When I’m depressed, I hug our children. I’ll just sit on the sofa, call them to me and hug them. We’ll just sit there and snuggle, and I’ll run my fingers through their soft, sweet-smelling hair and kiss their little fingers and their cherubic little faces, trying my best not to cry. They will ask my why I’m crying, and I’ll just say, “sometimes everyone feels sad; even grown-ups.” They’ll just smile and nod, then they’ll run off to play Minecraft or Hide and Seek while I try my best to pretend that I’m not completely insane.

When I was a child, I had a rough time. My Dad worked the night shift and wasn’t home very often. I am so grateful to him for working so hard to support my mother and I. I don’t blame him one bit. My mother, however, must have the same mental issues I do, if not worse. She finished college when I was 4, and I vividly remember her watching Johnny Carson on our little television and waking me up to see the animals. She was always busy. When she finished college, she never got a job. She decided to be a stay-at-home mom, which would have been great, except for the fact that she slept until 1 or 2 in the afternoon. She was chronically sick and morbidly obese. She took Codeine like it was candy and I remember tiptoeing through the house to grab a slice of bread to eat without waking her up. If she woke up, that’s when all hell would break loose. I still have PTSD from the bat-shit crazy things she did when I was little.  My worse fear is becoming my mother.  Right now, my PTSD is under good control, but sometimes I have to go back to square one and rein it in. For the most part, I feel like my PTSD is akin to a pack of sled dogs that I have to steer through life. At this point, they’re well trained and pretty much do what I tell them to. Sometimes, if I’m not diligent in keeping myself in line, they can turn into feral wolves that start wallerin’ around with each other like a giant, fanged cluster fuck of madness. Man, forget Sharknado, try Rabid PTSD Wolf Cluster Fuck. They can breathe air, at least.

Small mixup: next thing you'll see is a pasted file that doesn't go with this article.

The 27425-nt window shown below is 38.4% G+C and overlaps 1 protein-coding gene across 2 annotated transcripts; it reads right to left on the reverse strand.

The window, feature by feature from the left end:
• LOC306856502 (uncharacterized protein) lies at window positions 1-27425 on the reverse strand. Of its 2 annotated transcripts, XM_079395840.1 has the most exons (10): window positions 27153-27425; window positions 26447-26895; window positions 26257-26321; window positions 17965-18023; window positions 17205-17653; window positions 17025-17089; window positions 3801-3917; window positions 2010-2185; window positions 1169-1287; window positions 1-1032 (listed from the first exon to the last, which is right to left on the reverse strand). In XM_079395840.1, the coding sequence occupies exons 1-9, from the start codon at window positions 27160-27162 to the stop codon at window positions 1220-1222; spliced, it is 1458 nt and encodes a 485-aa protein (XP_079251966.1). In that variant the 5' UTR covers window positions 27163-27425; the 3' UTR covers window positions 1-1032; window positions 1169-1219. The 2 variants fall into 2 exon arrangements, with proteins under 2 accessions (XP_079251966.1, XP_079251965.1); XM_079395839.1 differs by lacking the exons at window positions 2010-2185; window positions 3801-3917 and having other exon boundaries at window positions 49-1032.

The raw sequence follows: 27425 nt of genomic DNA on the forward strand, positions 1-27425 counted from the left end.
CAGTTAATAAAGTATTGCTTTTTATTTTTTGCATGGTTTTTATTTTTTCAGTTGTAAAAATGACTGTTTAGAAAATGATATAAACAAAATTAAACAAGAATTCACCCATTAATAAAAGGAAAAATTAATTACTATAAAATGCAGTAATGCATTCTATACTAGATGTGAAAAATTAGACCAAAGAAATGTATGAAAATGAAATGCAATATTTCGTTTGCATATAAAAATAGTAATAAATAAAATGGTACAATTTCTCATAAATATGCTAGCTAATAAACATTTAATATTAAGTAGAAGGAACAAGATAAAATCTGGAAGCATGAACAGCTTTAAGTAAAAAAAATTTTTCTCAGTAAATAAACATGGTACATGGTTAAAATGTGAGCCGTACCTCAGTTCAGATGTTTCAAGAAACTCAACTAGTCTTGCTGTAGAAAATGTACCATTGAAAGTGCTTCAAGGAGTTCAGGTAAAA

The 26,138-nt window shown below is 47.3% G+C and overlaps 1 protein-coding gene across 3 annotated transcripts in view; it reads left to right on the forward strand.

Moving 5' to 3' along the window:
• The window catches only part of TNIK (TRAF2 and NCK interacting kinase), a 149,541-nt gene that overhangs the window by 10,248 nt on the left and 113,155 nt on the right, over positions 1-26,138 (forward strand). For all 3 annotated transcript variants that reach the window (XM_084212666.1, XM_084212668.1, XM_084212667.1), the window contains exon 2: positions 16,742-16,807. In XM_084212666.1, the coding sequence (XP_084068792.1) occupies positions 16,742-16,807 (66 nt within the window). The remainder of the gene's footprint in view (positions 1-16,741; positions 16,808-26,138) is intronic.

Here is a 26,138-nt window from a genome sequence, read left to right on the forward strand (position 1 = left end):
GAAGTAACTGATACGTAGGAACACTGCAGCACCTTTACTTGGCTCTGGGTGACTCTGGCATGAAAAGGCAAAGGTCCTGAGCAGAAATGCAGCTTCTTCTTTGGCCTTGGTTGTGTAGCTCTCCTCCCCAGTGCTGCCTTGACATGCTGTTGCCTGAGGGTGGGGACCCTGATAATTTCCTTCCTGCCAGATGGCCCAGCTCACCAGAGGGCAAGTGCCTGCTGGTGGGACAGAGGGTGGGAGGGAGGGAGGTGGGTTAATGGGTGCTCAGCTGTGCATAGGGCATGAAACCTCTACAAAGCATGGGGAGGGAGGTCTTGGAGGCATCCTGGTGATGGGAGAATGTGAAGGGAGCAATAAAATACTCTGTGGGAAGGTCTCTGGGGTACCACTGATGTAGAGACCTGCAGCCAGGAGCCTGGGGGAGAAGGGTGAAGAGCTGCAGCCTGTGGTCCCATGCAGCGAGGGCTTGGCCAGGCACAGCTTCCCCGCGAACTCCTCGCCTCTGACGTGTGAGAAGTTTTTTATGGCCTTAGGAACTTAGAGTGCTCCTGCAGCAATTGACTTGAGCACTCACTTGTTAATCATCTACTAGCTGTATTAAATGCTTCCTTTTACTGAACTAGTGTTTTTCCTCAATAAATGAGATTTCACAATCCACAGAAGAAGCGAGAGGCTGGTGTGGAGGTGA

If you’re suffering from depression or any other mental illness, for God’s sake, please don’t hole yourself up with your young children and suffer silently.  You are mentally unstable and you run the risk of using them as a punching bag–physically, verbally or mentally–intentionally or otherwise.  If you knew you were a Type I Diabetic, would you watch over your children if you didn’t have any insulin?  It’s the same thing here.  If you don’t have a fall back plan to keep your mental health in check, things can go to hell in a flash.  Get some help or get someone else to look after them while you get yourself together. There should be no shame in that.  Don’t get me started on the fucked up biases society has toward mental illness.  I could write an epistle.  Thankfully in my case my grandmother eventually ended up letting me live with her when I was a teenager, but I’m pretty sure she would have taken me in earlier if she knew how bad it got. My mom’s not totally to blame, but as all of us with a case of the crazies understands, you have to own your behavior and choices before you can heal yourself.

In summary, I have no fucking clue what the point of this was. Maybe I’m hoping that someone currently dealing with depression/bipolar disorder/PTSD will read this and feel like they’re not so alone anymore. See that place down there where you can leave a comment? I read those. Also, I wish you the best. If you don’t have kids like I do, maybe you have a friend who you can talk to. If not, try calling 1-800-273-8255. They’re professionals and they’ll help you in any way they can. They’ll listen. Thank you for listening to (reading) me.